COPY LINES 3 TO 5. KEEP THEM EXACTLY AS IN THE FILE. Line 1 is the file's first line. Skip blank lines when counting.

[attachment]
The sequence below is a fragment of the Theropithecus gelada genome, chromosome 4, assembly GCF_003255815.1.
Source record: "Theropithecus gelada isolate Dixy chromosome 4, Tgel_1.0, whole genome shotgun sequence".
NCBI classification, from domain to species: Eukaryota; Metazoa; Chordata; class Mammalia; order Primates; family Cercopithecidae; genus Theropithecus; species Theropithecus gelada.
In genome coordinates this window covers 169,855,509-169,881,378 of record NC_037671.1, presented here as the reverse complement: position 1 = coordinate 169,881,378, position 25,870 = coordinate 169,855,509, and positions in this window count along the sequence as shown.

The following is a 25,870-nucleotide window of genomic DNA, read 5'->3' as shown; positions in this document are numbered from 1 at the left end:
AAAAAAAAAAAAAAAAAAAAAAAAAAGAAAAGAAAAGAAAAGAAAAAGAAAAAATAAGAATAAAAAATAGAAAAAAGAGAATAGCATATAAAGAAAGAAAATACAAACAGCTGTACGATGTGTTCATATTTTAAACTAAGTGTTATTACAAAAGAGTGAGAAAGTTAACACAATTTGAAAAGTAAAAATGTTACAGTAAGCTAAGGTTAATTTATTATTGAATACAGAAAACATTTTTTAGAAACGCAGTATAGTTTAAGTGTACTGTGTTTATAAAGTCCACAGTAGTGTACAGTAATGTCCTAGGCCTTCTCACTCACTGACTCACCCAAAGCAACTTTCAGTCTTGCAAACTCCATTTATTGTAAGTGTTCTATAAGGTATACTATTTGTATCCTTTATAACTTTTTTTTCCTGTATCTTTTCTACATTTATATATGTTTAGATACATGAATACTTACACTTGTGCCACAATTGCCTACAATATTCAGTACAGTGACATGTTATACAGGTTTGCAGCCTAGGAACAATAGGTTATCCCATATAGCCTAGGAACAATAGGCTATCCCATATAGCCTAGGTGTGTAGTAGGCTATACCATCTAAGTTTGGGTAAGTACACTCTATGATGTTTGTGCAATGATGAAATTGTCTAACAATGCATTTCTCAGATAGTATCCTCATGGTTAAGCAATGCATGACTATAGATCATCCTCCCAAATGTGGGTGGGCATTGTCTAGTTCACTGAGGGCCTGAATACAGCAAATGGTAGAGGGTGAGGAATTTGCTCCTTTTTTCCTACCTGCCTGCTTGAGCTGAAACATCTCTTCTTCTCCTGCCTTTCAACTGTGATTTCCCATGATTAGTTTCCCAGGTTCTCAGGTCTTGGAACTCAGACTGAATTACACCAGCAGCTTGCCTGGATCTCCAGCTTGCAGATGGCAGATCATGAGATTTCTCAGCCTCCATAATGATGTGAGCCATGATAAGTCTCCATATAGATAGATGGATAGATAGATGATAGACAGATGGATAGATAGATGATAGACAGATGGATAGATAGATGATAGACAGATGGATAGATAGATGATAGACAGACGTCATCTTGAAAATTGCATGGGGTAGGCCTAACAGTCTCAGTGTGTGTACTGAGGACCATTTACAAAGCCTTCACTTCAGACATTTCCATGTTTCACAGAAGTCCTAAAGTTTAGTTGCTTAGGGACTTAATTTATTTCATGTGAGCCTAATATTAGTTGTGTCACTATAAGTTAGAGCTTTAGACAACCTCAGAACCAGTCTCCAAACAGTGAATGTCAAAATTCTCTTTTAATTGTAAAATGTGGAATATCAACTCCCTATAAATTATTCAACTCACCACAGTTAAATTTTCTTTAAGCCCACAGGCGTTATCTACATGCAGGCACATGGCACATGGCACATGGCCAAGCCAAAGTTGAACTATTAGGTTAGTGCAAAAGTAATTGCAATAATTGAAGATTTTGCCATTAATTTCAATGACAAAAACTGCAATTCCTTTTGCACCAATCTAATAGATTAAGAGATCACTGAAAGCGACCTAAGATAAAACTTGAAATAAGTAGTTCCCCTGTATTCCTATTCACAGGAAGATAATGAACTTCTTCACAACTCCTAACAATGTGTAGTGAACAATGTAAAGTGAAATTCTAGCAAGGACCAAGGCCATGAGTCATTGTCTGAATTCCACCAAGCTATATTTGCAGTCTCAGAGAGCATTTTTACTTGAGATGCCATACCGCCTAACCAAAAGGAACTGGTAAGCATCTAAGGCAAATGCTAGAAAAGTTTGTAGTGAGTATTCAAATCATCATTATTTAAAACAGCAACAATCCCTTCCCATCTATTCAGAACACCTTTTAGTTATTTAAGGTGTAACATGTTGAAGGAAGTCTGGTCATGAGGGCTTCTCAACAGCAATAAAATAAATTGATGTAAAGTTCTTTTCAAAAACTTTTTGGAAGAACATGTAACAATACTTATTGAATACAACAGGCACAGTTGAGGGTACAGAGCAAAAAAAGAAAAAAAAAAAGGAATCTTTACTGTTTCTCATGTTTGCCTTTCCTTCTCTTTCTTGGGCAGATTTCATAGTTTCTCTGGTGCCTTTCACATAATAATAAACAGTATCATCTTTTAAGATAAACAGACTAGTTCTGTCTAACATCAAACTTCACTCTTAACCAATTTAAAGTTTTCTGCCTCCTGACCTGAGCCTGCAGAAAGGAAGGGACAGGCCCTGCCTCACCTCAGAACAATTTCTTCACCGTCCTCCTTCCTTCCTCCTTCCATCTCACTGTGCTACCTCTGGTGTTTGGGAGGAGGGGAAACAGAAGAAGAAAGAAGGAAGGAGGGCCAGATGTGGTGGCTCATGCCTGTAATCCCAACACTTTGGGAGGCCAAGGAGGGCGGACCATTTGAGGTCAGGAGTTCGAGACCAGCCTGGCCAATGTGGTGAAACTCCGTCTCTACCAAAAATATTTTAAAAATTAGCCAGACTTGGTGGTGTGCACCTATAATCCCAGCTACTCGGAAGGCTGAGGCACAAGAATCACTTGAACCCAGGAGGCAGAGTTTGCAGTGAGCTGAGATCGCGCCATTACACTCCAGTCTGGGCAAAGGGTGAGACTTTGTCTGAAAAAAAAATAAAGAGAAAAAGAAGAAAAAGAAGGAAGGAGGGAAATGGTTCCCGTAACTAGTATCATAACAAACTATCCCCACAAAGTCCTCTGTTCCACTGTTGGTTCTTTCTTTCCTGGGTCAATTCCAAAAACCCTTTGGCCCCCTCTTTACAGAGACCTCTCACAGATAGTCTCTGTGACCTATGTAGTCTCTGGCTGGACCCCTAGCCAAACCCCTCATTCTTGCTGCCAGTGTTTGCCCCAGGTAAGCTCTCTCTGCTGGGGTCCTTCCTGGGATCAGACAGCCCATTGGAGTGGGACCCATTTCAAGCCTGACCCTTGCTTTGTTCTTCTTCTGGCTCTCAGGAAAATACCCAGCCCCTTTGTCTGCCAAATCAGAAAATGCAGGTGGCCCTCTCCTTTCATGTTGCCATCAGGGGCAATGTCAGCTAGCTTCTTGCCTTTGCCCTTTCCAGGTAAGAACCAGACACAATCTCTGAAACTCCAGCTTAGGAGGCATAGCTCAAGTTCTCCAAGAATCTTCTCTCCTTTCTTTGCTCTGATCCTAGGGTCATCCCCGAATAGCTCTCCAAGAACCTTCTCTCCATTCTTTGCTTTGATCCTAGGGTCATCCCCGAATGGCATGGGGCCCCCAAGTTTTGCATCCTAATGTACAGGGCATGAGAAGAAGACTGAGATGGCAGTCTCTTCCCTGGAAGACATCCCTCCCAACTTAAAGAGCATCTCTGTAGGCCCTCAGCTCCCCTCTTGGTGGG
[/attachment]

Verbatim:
NCBI classification, from domain to species: Eukaryota; Metazoa; Chordata; class Mammalia; order Primates; family Cercopithecidae; genus Theropithecus; species Theropithecus gelada.
In genome coordinates this window covers 169,855,509-169,881,378 of record NC_037671.1, presented here as the reverse complement: position 1 = coordinate 169,881,378, position 25,870 = coordinate 169,855,509, and positions in this window count along the sequence as shown.

The following is a 25,870-nucleotide window of genomic DNA, read 5'->3' as shown; positions in this document are numbered from 1 at the left end: